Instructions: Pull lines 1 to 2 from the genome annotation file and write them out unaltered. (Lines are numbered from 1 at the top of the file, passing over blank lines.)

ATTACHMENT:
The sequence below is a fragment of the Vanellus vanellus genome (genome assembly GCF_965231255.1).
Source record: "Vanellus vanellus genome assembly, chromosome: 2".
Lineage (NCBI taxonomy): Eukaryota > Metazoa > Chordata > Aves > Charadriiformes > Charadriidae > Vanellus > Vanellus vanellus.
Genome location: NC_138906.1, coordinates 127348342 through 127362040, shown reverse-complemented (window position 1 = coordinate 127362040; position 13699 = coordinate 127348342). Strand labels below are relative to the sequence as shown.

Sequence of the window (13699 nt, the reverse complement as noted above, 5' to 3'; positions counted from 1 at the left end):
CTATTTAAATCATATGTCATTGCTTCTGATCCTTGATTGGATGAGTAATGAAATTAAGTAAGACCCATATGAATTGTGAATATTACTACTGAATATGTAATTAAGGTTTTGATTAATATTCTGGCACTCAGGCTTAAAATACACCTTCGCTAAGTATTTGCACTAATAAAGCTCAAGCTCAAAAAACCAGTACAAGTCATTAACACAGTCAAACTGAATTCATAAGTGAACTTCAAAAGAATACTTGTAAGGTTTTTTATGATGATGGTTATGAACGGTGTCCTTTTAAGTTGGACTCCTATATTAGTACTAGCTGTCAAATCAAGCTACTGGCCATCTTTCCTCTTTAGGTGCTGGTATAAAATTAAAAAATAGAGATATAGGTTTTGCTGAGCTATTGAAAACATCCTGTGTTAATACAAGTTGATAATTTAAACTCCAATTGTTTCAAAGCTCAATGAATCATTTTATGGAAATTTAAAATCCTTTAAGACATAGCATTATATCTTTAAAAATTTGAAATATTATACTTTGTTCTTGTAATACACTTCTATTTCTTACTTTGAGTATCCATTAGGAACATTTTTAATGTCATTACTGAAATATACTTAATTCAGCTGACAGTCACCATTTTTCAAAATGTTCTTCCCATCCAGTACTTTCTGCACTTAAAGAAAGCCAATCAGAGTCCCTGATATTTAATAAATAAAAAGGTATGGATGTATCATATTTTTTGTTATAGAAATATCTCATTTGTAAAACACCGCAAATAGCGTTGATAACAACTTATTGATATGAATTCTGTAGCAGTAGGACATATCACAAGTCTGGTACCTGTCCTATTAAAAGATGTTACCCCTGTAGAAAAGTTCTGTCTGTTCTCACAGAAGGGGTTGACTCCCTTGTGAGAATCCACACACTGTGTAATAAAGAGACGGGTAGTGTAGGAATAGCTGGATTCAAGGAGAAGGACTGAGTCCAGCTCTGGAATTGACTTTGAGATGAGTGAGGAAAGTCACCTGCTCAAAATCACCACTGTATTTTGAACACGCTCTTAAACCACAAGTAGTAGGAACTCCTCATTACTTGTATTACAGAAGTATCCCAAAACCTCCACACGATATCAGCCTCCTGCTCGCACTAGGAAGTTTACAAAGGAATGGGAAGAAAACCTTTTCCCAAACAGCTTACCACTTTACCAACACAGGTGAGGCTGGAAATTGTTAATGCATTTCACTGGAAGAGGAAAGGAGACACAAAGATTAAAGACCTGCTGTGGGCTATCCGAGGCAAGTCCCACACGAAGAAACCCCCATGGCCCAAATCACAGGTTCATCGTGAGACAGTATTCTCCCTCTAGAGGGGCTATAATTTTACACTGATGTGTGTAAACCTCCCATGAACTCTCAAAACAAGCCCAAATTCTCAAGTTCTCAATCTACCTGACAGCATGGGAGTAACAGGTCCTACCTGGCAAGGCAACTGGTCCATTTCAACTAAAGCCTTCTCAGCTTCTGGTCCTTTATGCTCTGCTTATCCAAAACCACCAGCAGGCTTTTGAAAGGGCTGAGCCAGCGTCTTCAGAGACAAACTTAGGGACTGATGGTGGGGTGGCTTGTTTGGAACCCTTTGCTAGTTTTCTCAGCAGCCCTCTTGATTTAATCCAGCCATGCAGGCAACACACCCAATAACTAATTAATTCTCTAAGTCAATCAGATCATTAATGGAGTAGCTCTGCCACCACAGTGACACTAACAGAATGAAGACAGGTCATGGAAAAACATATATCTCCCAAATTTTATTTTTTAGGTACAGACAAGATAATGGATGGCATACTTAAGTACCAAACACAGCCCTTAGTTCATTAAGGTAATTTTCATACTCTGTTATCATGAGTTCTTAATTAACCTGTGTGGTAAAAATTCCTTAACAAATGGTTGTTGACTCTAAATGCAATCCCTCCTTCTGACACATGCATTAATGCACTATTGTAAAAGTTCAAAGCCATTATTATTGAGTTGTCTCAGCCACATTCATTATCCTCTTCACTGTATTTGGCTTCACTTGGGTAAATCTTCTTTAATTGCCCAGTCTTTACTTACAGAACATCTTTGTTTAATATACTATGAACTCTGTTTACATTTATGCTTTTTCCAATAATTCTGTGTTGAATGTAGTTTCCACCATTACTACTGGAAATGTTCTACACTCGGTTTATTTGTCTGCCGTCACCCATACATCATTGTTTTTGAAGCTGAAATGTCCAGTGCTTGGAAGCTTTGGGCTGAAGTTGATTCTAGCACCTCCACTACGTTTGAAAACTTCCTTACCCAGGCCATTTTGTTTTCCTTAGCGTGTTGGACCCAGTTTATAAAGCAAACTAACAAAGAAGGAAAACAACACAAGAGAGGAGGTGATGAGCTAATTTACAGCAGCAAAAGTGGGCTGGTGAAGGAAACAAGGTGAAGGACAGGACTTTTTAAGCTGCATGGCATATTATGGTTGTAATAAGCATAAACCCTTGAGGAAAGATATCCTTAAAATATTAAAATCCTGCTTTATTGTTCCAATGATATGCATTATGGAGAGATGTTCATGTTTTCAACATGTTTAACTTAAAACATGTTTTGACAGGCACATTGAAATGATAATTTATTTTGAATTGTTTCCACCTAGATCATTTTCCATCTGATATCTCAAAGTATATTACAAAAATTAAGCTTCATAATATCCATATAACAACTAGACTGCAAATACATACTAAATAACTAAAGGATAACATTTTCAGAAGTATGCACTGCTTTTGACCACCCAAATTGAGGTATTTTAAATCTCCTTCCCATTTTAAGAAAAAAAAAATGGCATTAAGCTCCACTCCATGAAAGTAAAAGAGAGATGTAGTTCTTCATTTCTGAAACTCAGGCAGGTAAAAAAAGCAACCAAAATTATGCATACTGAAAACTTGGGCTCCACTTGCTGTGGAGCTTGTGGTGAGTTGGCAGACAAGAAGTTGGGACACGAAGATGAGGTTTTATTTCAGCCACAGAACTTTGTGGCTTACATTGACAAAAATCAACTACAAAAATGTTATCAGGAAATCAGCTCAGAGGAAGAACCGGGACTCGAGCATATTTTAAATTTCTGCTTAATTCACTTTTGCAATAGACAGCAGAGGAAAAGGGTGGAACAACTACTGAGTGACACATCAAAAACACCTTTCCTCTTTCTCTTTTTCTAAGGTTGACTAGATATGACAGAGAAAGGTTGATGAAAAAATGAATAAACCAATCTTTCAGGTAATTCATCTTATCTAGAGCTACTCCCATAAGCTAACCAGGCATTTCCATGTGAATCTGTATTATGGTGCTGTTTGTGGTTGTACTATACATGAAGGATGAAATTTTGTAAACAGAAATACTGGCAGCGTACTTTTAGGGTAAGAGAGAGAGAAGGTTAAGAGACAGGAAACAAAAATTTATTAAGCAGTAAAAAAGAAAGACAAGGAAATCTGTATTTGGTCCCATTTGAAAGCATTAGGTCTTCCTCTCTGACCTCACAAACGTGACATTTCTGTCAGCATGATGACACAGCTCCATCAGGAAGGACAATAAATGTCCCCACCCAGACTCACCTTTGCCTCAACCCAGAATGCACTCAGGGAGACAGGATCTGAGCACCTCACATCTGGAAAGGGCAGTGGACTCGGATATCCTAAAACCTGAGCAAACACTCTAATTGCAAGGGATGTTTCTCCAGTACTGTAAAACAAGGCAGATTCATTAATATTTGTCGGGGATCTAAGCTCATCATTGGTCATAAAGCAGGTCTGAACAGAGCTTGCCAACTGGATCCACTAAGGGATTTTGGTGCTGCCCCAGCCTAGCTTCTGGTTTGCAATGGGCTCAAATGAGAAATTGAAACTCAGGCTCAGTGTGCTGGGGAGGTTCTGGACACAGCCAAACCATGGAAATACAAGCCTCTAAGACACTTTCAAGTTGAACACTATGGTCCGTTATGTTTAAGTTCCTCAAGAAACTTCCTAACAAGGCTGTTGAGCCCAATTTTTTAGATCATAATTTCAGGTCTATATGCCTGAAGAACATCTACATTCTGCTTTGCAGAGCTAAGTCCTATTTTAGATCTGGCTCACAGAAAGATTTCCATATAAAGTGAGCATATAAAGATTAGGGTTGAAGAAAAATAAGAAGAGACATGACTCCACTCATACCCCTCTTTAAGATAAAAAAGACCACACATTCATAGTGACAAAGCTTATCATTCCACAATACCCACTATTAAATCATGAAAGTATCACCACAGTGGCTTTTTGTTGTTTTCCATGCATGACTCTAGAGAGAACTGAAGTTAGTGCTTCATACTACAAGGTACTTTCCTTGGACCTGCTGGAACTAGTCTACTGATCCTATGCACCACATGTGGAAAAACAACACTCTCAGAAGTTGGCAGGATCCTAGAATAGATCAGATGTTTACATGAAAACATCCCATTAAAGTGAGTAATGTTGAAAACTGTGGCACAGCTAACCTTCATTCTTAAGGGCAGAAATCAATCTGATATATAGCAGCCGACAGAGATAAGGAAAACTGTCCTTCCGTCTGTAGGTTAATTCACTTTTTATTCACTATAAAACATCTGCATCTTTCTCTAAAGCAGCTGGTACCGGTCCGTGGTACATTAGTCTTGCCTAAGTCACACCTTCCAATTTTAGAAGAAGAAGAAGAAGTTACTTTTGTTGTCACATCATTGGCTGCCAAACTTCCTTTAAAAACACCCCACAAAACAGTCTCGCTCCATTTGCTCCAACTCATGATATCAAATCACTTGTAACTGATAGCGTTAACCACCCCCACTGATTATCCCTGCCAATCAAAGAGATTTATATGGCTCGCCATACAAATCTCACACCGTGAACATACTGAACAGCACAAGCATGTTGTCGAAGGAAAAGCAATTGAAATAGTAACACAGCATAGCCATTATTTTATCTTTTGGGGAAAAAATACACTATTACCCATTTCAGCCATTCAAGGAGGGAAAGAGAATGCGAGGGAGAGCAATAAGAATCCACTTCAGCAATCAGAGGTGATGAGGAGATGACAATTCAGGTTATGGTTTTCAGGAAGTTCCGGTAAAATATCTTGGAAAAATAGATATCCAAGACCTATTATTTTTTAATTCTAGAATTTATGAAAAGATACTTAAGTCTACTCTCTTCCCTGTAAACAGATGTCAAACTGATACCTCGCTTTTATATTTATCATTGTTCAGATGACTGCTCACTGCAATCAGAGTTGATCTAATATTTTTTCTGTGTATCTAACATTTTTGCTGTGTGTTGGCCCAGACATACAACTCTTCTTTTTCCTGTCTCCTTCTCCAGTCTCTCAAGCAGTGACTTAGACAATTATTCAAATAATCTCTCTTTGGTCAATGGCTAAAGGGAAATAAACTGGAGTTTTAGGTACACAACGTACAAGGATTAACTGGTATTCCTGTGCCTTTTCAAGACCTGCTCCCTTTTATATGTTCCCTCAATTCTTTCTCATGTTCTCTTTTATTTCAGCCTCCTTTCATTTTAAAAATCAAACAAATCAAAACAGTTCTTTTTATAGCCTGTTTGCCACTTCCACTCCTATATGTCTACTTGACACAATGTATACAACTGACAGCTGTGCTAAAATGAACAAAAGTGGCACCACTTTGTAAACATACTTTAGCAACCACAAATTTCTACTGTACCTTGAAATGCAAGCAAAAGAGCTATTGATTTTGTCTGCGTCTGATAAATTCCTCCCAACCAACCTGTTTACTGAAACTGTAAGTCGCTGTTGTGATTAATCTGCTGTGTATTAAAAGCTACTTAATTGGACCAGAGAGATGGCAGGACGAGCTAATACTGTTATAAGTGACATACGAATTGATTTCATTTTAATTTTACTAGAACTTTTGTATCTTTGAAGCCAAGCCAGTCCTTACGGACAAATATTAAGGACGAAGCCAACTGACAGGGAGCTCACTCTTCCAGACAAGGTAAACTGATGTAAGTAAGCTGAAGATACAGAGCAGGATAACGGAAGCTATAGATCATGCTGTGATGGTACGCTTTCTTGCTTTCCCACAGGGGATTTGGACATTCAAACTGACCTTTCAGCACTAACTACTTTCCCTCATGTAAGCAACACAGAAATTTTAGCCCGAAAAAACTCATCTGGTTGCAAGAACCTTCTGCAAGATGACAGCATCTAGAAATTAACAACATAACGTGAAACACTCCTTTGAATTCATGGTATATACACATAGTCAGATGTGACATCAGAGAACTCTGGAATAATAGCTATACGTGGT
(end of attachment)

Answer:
The sequence below is a fragment of the Vanellus vanellus genome (genome assembly GCF_965231255.1).
Source record: "Vanellus vanellus genome assembly, chromosome: 2".